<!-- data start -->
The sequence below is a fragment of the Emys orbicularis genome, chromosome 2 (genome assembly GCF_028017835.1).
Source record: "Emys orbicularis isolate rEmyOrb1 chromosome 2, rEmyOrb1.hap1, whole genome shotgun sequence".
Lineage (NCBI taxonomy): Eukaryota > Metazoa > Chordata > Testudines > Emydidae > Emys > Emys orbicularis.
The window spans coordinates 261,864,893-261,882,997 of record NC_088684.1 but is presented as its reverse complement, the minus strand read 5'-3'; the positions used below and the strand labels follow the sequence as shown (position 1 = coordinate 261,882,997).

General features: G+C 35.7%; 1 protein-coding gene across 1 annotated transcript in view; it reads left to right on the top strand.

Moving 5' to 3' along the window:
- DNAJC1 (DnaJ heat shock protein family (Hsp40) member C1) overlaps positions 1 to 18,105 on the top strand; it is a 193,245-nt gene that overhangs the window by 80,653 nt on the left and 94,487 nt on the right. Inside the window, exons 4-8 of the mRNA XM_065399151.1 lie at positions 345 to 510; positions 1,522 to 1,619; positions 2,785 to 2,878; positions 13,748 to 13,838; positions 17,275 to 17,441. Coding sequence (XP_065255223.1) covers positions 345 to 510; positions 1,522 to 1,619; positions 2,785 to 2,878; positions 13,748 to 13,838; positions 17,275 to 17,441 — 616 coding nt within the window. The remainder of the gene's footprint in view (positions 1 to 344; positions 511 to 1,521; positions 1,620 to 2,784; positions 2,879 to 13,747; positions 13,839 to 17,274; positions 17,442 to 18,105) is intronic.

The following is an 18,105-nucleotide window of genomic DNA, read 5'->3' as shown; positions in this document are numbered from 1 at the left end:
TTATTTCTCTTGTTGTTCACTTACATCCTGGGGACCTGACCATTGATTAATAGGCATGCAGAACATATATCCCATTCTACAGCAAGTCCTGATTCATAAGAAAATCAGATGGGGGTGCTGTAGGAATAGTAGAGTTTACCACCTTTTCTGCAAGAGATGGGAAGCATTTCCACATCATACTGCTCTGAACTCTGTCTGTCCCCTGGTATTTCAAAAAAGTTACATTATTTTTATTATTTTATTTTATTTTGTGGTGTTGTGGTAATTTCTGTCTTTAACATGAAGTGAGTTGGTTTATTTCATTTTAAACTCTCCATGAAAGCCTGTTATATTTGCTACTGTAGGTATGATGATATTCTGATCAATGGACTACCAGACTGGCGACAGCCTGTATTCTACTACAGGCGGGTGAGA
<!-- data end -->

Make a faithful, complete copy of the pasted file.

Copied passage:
The sequence below is a fragment of the Emys orbicularis genome, chromosome 2 (genome assembly GCF_028017835.1).
Source record: "Emys orbicularis isolate rEmyOrb1 chromosome 2, rEmyOrb1.hap1, whole genome shotgun sequence".
Lineage (NCBI taxonomy): Eukaryota > Metazoa > Chordata > Testudines > Emydidae > Emys > Emys orbicularis.
The window spans coordinates 261,864,893-261,882,997 of record NC_088684.1 but is presented as its reverse complement, the minus strand read 5'-3'; the positions used below and the strand labels follow the sequence as shown (position 1 = coordinate 261,882,997).

General features: G+C 35.7%; 1 protein-coding gene across 1 annotated transcript in view; it reads left to right on the top strand.

Moving 5' to 3' along the window:
- DNAJC1 (DnaJ heat shock protein family (Hsp40) member C1) overlaps positions 1 to 18,105 on the top strand; it is a 193,245-nt gene that overhangs the window by 80,653 nt on the left and 94,487 nt on the right. Inside the window, exons 4-8 of the mRNA XM_065399151.1 lie at positions 345 to 510; positions 1,522 to 1,619; positions 2,785 to 2,878; positions 13,748 to 13,838; positions 17,275 to 17,441. Coding sequence (XP_065255223.1) covers positions 345 to 510; positions 1,522 to 1,619; positions 2,785 to 2,878; positions 13,748 to 13,838; positions 17,275 to 17,441 — 616 coding nt within the window. The remainder of the gene's footprint in view (positions 1 to 344; positions 511 to 1,521; positions 1,620 to 2,784; positions 2,879 to 13,747; positions 13,839 to 17,274; positions 17,442 to 18,105) is intronic.

The following is an 18,105-nucleotide window of genomic DNA, read 5'->3' as shown; positions in this document are numbered from 1 at the left end:
TTATTTCTCTTGTTGTTCACTTACATCCTGGGGACCTGACCATTGATTAATAGGCATGCAGAACATATATCCCATTCTACAGCAAGTCCTGATTCATAAGAAAATCAGATGGGGGTGCTGTAGGAATAGTAGAGTTTACCACCTTTTCTGCAAGAGATGGGAAGCATTTCCACATCATACTGCTCTGAACTCTGTCTGTCCCCTGGTATTTCAAAAAAGTTACATTATTTTTATTATTTTATTTTATTTTGTGGTGTTGTGGTAATTTCTGTCTTTAACATGAAGTGAGTTGGTTTATTTCATTTTAAACTCTCCATGAAAGCCTGTTATATTTGCTACTGTAGGTATGATGATATTCTGATCAATGGACTACCAGACTGGCGACAGCCTGTATTCTACTACAGGCGGGTGAGA